—Summary of "The Haunter Out Of Time," In the Mouth of Madness

His demeanor was that of a gentleman balloonist who had accidentally touched down in exotic surroundings: inquisitive. amused. With the branch in front of his face, his intentions were impossible read. He circled Professor March. There was something strange about the way he moved, something too fluid about his gait. When he walked into the light, Quentin saw that he wasn't quite human, or if he had been once he wasn't anymore. Below the cuffs of his white shirt his hands had three or four too many fingers.
Fifteen minutes crawled by, then half an hour. Quentin couldn't turn his head, and the man moved in and out of his field of vision. He puttered with Professor March's equipment. He toured the auditorium. He took out a knife and pared his fingernails. Objects stirred and shifted restlessly in place whenever he walked too near them. He picked up an iron rod from March's demonstration table and bent it like a piece of liquorice. Once he cast a spell — he spoke too fast for Quentin to catch the details — that made all the dust in the room fly up and whirl crazily in the air before settling back down again. It had no other obvious effect. When he cast the spell, the extra fingers on his hands bent sideways and backwards.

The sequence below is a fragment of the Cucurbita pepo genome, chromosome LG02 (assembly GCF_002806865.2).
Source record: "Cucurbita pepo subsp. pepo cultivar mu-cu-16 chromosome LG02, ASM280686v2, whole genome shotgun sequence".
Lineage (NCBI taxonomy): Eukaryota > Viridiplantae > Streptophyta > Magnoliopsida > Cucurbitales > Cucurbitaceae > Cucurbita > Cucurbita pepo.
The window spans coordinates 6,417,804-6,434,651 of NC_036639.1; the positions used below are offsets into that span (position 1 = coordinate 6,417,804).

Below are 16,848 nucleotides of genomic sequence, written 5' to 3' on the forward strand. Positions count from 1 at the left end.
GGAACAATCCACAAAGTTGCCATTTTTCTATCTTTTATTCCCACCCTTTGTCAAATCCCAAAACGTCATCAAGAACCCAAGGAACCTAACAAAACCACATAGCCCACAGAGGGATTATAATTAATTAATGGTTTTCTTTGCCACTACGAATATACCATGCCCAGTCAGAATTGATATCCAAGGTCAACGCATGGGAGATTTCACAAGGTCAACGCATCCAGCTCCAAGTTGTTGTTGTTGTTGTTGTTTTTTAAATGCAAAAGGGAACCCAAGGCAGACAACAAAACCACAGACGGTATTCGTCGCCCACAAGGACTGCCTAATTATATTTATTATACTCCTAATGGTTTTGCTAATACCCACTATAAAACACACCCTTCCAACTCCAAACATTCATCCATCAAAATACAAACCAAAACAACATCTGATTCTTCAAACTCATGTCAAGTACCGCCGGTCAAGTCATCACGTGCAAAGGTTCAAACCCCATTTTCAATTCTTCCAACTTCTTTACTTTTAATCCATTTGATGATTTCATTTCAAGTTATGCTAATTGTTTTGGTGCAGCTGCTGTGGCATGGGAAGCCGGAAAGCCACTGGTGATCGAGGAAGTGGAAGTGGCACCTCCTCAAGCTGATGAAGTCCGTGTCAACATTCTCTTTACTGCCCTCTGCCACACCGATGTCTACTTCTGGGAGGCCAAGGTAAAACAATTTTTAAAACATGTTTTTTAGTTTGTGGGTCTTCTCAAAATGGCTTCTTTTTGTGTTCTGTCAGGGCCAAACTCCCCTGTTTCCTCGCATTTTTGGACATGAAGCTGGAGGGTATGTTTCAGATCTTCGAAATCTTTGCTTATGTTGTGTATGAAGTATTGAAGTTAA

An hour passed, then another. Quentin's fear came and went and came back in huge sweating rushes, crashing waves. He was sure something very bad was happening; it just wasn't clear yet exactly what.
—Introducing The Beast, The Magicians